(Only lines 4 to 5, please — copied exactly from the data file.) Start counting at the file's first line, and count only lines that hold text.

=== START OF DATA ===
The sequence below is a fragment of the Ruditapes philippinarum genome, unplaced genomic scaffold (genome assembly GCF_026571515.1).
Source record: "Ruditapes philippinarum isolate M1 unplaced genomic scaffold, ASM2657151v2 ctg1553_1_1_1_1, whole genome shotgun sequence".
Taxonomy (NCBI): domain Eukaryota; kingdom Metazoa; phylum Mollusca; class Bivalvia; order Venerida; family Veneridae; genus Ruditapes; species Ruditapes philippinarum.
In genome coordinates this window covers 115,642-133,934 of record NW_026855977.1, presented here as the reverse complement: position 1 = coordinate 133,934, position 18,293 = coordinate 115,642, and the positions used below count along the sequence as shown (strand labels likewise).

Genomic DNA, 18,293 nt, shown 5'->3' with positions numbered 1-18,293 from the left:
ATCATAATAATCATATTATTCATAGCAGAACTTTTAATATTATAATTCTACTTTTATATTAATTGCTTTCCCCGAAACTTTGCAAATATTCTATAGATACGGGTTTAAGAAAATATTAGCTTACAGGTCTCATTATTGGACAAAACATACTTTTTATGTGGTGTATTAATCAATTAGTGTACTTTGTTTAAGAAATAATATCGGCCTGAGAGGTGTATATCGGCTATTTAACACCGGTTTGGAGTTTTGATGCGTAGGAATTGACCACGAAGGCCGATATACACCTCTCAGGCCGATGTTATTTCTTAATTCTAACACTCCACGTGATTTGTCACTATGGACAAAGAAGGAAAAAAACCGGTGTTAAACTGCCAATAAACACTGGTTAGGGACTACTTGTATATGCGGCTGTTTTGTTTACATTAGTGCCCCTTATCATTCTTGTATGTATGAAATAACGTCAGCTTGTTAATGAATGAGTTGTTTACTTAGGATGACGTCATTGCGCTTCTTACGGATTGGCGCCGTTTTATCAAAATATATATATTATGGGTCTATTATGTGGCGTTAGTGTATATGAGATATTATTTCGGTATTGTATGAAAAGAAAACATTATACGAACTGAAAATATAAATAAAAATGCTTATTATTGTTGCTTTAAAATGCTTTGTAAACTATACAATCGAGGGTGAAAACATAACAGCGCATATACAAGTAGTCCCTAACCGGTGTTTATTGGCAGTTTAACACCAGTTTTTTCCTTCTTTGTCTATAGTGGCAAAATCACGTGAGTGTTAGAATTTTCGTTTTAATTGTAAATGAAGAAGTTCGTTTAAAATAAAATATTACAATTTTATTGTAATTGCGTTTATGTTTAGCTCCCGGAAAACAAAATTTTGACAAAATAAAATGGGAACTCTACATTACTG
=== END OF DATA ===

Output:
In genome coordinates this window covers 115,642-133,934 of record NW_026855977.1, presented here as the reverse complement: position 1 = coordinate 133,934, position 18,293 = coordinate 115,642, and the positions used below count along the sequence as shown (strand labels likewise).

Genomic DNA, 18,293 nt, shown 5'->3' with positions numbered 1-18,293 from the left: